5. A useful jazz education resource.
Many of these magazines have a strong educational component. I've seen numerous articles about improvising, the music business, and informative interviews with musicians revealing exciting aspects of their life and music I never knew. Being someone who creates and dispenses knowledge for living, this turns out to be an invaluable resource for me. I'm always getting some fresh ideas from one of their articles.

6. An excellent resource for finding out the latest trends in jazz, nationally and internationally
As discouraging as critics and readers polls can be, it's always useful to know who's getting people excited, and more importantly, why. Also, it's great that we can pick up one of these magazines and find out what's going on in disparate parts of the world from Nigeria to Australia. This kind of coverage helps to unify the jazz community globally.

7. A great way to make your music available to an international audience
These magazines are great for getting the word out about you and your music throughout the United States and abroad. Being someone who self-publishes, I've noticed that appearing in Downbeat and The New York Times generates a noticeable bump in sales and general interest in my music. Receiving acknowledgment in these publications has more impact than we think. It won't translate into an immediate three-week European tour, but it will help you create a following, little by little. Which is how it should be done.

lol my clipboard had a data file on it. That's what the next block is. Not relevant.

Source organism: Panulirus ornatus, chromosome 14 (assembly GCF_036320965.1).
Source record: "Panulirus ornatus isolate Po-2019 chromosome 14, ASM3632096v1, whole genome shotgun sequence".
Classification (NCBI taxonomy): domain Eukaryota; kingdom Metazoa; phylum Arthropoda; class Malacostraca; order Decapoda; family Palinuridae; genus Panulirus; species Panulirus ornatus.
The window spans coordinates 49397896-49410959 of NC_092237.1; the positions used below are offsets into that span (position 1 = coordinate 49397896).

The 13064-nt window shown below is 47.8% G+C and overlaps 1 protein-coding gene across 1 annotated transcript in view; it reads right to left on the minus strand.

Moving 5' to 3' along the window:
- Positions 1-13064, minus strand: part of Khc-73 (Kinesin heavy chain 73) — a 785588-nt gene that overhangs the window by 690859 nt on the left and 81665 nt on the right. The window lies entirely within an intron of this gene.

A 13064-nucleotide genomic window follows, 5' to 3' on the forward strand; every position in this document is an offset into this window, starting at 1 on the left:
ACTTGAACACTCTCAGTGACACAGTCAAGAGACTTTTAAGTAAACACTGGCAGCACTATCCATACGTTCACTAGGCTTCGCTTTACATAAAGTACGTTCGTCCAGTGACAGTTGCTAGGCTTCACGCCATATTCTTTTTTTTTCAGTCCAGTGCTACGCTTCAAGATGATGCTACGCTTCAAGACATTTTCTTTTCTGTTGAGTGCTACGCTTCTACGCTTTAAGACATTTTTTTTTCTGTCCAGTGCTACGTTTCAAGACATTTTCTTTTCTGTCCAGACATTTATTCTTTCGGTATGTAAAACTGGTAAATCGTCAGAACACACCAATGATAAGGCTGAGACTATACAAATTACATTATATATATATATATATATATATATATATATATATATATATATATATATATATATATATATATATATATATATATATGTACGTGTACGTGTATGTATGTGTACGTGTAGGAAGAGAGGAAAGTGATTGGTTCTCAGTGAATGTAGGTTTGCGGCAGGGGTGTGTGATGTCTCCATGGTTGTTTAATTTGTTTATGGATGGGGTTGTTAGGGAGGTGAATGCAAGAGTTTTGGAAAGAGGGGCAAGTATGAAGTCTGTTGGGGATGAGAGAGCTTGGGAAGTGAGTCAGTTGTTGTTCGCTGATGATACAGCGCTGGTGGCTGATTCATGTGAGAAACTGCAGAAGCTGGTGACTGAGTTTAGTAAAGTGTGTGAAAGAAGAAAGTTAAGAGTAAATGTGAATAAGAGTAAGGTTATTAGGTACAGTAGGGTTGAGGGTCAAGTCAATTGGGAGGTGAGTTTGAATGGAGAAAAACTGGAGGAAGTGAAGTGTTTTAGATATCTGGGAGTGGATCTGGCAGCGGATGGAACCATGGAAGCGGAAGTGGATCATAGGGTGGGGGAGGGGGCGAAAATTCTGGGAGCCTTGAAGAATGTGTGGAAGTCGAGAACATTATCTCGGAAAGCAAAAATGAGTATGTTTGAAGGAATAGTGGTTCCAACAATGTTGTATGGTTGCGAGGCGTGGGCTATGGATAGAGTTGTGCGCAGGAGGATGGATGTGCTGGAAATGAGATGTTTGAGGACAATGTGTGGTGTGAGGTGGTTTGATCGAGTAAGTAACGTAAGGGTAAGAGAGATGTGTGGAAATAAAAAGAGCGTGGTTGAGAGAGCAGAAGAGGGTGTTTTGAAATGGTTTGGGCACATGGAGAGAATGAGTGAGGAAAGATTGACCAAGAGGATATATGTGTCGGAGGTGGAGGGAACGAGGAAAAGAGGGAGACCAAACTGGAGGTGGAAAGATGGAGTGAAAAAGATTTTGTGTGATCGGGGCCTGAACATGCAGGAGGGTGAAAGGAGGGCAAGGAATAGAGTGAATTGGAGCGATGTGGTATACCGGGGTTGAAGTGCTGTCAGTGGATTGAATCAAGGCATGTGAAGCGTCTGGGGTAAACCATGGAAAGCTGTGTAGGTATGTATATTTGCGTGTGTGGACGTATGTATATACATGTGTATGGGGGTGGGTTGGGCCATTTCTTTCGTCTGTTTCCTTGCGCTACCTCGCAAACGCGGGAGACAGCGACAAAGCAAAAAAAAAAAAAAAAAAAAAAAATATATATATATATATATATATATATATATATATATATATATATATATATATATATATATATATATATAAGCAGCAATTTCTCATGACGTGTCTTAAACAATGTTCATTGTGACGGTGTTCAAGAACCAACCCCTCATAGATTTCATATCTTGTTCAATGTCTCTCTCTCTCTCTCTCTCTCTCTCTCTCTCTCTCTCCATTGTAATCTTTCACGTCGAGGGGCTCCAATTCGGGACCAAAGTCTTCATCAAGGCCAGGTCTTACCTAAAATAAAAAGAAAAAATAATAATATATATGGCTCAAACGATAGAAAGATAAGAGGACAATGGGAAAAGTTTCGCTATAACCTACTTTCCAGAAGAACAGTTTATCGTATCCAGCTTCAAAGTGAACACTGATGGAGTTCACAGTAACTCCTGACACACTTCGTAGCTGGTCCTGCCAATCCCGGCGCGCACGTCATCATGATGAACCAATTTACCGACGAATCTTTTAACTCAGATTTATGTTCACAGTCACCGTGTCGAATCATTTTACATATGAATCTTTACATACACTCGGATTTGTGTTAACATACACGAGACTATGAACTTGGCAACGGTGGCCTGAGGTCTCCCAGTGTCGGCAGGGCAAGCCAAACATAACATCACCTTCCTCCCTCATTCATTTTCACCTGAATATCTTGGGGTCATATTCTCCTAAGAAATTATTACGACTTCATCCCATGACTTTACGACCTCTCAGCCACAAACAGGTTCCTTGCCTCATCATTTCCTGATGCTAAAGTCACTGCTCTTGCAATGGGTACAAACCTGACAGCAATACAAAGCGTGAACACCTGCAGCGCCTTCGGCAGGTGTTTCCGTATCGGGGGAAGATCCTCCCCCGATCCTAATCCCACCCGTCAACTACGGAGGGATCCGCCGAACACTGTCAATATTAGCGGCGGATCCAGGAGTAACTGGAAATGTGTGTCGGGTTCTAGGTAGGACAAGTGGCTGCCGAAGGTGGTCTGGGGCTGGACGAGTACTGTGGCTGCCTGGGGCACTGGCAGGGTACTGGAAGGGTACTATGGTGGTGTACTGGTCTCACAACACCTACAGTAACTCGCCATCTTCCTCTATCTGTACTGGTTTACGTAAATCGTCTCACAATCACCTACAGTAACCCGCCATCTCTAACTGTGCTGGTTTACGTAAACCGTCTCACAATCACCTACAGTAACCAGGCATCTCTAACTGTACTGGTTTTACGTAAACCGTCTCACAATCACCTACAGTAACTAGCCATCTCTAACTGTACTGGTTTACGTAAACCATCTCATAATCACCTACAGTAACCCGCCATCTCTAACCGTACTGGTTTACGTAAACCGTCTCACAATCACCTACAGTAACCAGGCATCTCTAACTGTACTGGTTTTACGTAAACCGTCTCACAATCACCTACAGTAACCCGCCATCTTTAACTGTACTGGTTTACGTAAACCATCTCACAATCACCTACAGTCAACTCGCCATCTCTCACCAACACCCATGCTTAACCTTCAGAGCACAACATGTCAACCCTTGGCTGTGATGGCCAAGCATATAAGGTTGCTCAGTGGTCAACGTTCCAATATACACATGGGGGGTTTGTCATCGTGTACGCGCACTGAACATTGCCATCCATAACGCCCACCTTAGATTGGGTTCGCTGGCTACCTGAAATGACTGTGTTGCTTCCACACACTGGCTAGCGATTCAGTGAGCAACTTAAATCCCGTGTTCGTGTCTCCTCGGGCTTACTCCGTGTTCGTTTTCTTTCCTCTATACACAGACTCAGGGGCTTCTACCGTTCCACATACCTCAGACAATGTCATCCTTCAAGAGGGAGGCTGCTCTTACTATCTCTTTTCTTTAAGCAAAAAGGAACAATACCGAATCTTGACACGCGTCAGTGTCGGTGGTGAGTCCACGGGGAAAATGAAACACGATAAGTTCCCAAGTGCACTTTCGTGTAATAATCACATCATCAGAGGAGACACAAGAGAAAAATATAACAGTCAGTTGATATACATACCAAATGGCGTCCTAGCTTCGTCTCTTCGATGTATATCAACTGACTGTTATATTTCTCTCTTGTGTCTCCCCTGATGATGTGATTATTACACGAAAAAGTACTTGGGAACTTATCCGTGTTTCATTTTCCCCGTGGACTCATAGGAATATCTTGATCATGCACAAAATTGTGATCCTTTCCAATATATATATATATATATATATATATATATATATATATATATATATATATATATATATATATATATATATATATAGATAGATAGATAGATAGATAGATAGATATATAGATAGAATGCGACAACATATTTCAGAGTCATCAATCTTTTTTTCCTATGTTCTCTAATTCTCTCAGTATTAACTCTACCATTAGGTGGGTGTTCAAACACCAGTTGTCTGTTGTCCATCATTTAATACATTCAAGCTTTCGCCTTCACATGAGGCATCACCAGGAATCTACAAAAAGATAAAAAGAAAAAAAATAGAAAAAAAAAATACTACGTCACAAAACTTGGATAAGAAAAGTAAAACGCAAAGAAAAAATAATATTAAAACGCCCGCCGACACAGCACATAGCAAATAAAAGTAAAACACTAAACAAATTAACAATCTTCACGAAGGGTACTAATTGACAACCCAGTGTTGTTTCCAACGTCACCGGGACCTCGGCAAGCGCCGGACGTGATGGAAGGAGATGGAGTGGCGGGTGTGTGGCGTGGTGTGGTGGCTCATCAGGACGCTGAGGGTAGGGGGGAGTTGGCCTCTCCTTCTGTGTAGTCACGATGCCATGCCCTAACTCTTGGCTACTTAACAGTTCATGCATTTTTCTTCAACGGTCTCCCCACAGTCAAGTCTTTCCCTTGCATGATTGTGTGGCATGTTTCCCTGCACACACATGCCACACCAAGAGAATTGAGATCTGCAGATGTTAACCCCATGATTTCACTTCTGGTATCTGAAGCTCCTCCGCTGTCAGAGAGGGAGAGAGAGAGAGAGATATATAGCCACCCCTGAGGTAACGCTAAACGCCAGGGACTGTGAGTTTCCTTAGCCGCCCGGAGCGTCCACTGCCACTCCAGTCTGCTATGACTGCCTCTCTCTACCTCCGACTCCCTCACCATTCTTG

So, as you can see, if you put your initial reaction aside, these publications serve a much higher purpose than toilet paper substitutes.

And please don't think that I'm saying that they are without fault. 

Do they cater more to artists with label support and endorsements? Absolutely. These companies provide lots of the advertising revenue that magazines need to stay afloat. The person who gives a $50.00 donation to an organization is going to get a thank you note; while the person who gave five million is getting a building named after them. That's just the nature of the business. 

But as I said throughout, I would not be so quick to dismiss "Beat Down" and "No Time" as an unfortunate waste of trees. Try flipping through them with an open mind. You might be amazed at how useful they can actually be. And maybe even less depressing. 


  1. Great points, Mr. Newsome! Musicians can start with the low-hanging fruit. Research TOp 50 Jazz blogs and see who wants do to an article on your music. Some blogs do this for free (like mine), and you can build social media around it. And so on. Glad I found your blog here!~~ Debbie Burke, author

  2. Hi Debbie - Thanks for reading. And thanks for your great points. There are a lot resources available nowadays. In some ways, we no excuses. I'm glad we've connected!